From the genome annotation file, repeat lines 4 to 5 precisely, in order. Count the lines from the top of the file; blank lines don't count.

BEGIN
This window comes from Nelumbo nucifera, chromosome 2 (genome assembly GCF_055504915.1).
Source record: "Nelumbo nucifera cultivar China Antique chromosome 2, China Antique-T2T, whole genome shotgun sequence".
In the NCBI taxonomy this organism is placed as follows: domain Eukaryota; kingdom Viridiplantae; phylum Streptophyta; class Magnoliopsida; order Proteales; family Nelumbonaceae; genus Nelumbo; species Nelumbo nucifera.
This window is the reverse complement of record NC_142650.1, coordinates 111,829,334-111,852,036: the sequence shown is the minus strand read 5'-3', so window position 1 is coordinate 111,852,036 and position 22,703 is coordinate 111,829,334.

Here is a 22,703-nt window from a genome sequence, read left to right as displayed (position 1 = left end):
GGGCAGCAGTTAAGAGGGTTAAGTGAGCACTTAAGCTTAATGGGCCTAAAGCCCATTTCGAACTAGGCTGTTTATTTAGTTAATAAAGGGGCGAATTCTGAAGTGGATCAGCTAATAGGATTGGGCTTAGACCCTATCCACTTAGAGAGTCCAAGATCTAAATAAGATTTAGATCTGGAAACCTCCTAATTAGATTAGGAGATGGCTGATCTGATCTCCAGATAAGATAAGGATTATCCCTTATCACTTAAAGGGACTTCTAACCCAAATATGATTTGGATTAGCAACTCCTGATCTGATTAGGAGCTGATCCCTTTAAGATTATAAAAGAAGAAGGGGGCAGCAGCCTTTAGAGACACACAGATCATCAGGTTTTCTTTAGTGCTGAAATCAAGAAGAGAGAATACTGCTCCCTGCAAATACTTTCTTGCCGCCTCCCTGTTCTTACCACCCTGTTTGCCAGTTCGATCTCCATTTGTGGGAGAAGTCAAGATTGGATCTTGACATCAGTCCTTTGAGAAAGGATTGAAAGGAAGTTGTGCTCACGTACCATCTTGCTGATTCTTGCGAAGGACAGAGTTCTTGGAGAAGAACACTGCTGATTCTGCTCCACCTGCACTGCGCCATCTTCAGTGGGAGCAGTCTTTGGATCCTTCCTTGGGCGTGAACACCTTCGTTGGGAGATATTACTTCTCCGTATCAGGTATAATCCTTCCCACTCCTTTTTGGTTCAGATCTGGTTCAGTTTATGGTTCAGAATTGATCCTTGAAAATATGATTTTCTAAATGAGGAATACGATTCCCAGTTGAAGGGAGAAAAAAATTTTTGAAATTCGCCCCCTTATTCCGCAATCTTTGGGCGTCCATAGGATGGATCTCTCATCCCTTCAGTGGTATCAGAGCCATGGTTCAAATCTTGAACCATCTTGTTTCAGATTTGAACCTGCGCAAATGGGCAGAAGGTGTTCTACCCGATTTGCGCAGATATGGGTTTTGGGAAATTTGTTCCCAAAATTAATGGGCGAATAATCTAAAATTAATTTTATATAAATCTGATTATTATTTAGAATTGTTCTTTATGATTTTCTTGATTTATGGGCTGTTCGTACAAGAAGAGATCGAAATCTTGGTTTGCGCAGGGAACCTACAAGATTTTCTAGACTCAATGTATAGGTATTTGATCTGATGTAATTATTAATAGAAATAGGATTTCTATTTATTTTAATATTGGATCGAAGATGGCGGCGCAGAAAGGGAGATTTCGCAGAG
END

This window is the reverse complement of record NC_142650.1, coordinates 111,829,334-111,852,036: the sequence shown is the minus strand read 5'-3', so window position 1 is coordinate 111,852,036 and position 22,703 is coordinate 111,829,334.

Here is a 22,703-nt window from a genome sequence, read left to right as displayed (position 1 = left end):